Bladon, Kevin

Position Type: 
Job Title: 
Associate Professor
Forest Engineering, Resources & Management
Office Location: 

244 Peavy Forest Science Center (PFSC)

Phone Number: 
(541) 737-5482
PhD, 2006, Forest Hydrology, University of Alberta
BSc, 2002, Environmental and Conservation Sciences, University of Alberta
Research Areas: 
  • Forest Soil and Watershed Processes
Research Interests: 
  • Aquatic ecosystems
  • Ecohydrology
  • Hydrology
  • Soil Science
  • Watershed Hydrology
My current research interests are to quantitatively explore the impacts of land cover and land use change on hydrology, water quality, and aquatic ecosystem health at the hillslope, stream reach, and catchment scale. My research program also includes regional and state (provincial) scale analyses of spatial and temporal trends in water quantity and quality as related to land use and climate change. Research results should ultimately improve forested source water management and protection strategies by improving the predictive capability of hydrologic and biogeochemical models. I also have interests in continuing to develop high quality, trans-disciplinary research collaborations focused on providing local, regional, national, and international solutions to a diversity of water challenges, including municipal drinking water supply.


Graduate Major Advisor
Selected Publications: 
  1. Bladon, K.D. 2018. Rethinking wildfire and forest watershed management. Science. 359(6379): 1001–1002.
  2. Bladon, K.D., Segura, C., Cook, N.A., Bywater-Reyes, S, and Reiter, M. 2018. A multi-catchment analysis of headwater and downstream temperature effects from contemporary forest harvesting. Hydrological Processes. 32: 293–304.
  3. Bywater-Reyes, S., Segura, C., and Bladon, K.D. 2018. Relative influence of landscape variables, hydrologic conditions, and forest management on sediment yields in temperate mountain catchments. Water Resources Research. 54(7): 5126–5142.
  4. Hallema, D.W., Robinne, F.-N., and Bladon, K.D. 2018. Reframing the challenge of wildfire threats to global water supplies. Earth’s Future. 6(6): 772–776.
  5. Hallema, D.W., Sun, G., Caldwell, P.V., Norman, S.P., Cohen, E.C., Liu, Y., Bladon, K.D., and McNulty, S.G. 2018. Burned forests impact water supplies. Nature Communications. 9: 1307.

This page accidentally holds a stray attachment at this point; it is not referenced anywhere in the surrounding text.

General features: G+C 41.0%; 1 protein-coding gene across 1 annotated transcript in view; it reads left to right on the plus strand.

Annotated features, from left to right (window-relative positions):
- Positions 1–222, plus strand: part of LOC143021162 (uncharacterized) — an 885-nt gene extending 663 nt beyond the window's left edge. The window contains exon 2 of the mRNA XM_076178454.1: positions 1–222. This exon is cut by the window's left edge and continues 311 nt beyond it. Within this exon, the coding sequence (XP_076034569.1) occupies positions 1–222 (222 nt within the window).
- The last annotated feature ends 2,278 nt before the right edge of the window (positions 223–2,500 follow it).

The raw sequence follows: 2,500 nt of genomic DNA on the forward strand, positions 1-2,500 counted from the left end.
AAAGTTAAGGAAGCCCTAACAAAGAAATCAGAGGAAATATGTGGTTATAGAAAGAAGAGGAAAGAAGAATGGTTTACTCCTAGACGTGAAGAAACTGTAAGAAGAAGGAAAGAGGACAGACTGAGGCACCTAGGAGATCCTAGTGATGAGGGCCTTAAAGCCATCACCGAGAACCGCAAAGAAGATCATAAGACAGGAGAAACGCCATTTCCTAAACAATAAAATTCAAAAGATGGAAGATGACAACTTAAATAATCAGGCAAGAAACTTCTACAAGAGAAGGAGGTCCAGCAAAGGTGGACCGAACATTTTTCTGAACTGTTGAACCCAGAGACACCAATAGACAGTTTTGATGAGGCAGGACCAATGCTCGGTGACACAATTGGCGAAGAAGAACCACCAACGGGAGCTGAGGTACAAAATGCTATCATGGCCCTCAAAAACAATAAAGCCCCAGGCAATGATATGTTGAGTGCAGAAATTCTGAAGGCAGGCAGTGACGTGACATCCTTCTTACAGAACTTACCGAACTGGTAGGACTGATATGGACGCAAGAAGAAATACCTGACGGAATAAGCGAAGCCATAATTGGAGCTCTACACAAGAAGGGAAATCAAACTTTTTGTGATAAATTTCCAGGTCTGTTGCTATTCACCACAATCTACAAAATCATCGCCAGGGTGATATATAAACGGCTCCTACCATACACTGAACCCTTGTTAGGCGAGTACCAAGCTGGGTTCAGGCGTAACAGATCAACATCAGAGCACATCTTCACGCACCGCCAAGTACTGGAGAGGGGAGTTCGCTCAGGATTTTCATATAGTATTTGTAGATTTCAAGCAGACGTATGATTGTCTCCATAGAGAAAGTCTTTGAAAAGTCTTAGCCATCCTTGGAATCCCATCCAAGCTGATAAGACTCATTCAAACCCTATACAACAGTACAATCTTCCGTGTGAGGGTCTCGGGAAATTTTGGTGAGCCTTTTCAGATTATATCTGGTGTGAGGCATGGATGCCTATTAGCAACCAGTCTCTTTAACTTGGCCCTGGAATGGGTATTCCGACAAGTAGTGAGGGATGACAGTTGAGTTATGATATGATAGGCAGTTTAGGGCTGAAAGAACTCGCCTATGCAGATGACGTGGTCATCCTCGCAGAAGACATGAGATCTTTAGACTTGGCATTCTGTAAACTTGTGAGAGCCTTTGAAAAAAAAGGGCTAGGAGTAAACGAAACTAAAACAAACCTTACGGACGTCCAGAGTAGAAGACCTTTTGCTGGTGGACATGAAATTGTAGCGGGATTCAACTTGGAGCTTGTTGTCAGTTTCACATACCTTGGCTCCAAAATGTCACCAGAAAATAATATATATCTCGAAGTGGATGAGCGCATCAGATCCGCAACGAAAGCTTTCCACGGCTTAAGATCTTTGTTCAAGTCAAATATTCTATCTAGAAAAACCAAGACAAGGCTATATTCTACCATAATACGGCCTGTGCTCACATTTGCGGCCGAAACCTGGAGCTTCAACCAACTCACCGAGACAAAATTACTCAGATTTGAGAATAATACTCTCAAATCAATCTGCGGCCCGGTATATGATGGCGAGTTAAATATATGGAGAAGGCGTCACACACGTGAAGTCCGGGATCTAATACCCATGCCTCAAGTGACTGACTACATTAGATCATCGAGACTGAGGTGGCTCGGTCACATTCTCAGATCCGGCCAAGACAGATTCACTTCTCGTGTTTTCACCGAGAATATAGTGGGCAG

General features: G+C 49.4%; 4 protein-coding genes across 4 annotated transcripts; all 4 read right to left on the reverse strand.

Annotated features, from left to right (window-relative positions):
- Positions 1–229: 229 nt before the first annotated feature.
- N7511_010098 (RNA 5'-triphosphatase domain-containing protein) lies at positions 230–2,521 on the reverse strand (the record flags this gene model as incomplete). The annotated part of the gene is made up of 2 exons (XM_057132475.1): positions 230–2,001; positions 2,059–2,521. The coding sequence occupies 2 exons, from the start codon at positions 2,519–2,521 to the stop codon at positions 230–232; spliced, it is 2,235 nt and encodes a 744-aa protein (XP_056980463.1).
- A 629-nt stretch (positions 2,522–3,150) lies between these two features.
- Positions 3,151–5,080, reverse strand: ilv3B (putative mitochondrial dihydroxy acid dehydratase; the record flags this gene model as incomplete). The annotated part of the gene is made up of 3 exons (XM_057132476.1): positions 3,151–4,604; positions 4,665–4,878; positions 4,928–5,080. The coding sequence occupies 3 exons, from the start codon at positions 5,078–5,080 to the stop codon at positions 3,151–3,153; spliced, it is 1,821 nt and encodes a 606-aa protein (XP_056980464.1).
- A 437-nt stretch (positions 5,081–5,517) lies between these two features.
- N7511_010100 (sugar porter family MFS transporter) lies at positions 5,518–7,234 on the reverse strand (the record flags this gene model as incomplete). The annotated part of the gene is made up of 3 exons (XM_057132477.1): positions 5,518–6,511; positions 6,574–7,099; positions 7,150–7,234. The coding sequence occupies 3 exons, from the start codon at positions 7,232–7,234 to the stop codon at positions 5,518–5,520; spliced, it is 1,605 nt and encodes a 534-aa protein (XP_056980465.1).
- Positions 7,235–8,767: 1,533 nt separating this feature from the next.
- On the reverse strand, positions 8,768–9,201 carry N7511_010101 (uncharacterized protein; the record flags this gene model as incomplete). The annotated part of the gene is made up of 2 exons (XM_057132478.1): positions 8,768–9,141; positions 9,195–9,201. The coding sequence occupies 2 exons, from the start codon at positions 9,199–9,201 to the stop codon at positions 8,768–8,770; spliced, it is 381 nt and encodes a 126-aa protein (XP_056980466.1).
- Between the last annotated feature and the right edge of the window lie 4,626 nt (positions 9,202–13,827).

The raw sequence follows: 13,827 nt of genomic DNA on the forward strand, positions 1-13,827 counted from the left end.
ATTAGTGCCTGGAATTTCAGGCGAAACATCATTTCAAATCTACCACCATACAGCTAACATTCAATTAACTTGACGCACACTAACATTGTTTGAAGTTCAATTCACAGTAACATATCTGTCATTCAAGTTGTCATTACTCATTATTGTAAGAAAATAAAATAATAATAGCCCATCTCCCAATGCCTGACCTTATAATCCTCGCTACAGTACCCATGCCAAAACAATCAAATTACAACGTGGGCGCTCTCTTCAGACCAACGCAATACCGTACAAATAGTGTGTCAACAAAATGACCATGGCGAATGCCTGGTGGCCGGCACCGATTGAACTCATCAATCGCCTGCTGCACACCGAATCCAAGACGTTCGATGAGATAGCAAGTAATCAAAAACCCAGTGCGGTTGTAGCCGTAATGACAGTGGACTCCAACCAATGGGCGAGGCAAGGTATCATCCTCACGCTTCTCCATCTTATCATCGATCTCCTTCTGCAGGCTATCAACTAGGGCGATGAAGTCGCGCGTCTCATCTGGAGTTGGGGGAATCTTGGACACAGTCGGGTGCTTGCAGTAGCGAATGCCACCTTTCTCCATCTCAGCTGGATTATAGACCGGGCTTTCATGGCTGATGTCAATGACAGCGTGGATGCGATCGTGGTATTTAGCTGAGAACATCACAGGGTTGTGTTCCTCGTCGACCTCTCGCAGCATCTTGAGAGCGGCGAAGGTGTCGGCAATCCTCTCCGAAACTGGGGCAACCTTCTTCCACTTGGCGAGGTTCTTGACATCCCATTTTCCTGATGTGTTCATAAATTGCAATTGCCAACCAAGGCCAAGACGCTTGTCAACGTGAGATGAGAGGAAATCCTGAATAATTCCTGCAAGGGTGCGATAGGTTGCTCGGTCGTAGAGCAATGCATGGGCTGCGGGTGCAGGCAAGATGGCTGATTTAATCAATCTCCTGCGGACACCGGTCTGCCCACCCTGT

6. Hatten, J.A., Segura, C., Bladon, K.D., Hale, V.C., Ice, G.G., and Stednick, J.D. 2018. Effects of successive forest harvests on suspended sediment dynamics in the Oregon Coast Range: Alsea Watershed Study Revisited. Forest Ecology and Management. 408: 238–248.
  7. McDonnell, J.J., Evaristo, J., Bladon, K.D., Buttle, J.M., Creed, I.F., Dymond, S.F., Grant, G.E., Iroume, A., Jackson, C.R., Jones, J.A., Maness, T.C., McGuire, K.J., Scott, D.F., Segura, C., Sidle, R.C., and Tague, A.N. 2018. Water sustainability and watershed storage. Nature Sustainability. 1: 378–379.
  8. Robinne, F.-N., Bladon, K.D., Miller, C., Parisien, M.-A., Mathieu, J., and Flannigan, M.D. 2018. A spatial evaluation of global wildfire-water risks to human and natural systems. Science of the Total Environment. 610-611: 1193–1206.
  9. Bywater-Reyes, S., Segura, C., and Bladon, K.D. 2017. Geology and geomorphology influence suspended sediment transport and modulate increases following harvest in temperate headwater catchments. Journal of Hydrology. 548: 754–769.
  10. Hallema, D.W., Sun, G., Bladon, K.D., Caldwell, P.V., Norman, S.P., Liu, Y., and McNulty, S.G. 2017. Regional patterns of post-wildfire streamflow in the Western United States: The importance of scale-specific connectivity. Hydrological Processes. 31: 2582–2598.